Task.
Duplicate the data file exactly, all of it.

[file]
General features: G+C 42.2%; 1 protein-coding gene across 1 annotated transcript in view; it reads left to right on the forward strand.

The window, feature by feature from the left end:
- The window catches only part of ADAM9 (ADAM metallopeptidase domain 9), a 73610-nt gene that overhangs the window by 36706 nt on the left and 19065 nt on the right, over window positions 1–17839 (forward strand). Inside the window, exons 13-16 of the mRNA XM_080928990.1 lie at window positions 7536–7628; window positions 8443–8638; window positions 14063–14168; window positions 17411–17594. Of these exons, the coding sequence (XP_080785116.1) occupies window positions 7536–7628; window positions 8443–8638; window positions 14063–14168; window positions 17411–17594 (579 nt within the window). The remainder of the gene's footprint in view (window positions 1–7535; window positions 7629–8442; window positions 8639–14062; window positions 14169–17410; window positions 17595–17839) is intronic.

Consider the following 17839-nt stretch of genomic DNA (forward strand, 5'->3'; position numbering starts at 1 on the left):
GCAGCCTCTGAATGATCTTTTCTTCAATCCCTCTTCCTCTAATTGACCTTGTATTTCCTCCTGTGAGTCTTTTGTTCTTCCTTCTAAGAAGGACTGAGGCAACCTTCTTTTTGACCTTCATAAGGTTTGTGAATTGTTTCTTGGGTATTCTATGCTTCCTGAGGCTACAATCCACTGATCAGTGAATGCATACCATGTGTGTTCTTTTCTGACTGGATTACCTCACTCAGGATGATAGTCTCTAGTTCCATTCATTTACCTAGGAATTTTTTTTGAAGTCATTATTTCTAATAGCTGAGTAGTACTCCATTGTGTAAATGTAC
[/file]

General features: G+C 42.2%; 1 protein-coding gene across 1 annotated transcript in view; it reads left to right on the forward strand.

The window, feature by feature from the left end:
- The window catches only part of ADAM9 (ADAM metallopeptidase domain 9), a 73610-nt gene that overhangs the window by 36706 nt on the left and 19065 nt on the right, over window positions 1–17839 (forward strand). Inside the window, exons 13-16 of the mRNA XM_080928990.1 lie at window positions 7536–7628; window positions 8443–8638; window positions 14063–14168; window positions 17411–17594. Of these exons, the coding sequence (XP_080785116.1) occupies window positions 7536–7628; window positions 8443–8638; window positions 14063–14168; window positions 17411–17594 (579 nt within the window). The remainder of the gene's footprint in view (window positions 1–7535; window positions 7629–8442; window positions 8639–14062; window positions 14169–17410; window positions 17595–17839) is intronic.

Consider the following 17839-nt stretch of genomic DNA (forward strand, 5'->3'; position numbering starts at 1 on the left):
GCAGCCTCTGAATGATCTTTTCTTCAATCCCTCTTCCTCTAATTGACCTTGTATTTCCTCCTGTGAGTCTTTTGTTCTTCCTTCTAAGAAGGACTGAGGCAACCTTCTTTTTGACCTTCATAAGGTTTGTGAATTGTTTCTTGGGTATTCTATGCTTCCTGAGGCTACAATCCACTGATCAGTGAATGCATACCATGTGTGTTCTTTTCTGACTGGATTACCTCACTCAGGATGATAGTCTCTAGTTCCATTCATTTACCTAGGAATTTTTTTTGAAGTCATTATTTCTAATAGCTGAGTAGTACTCCATTGTGTAAATGTAC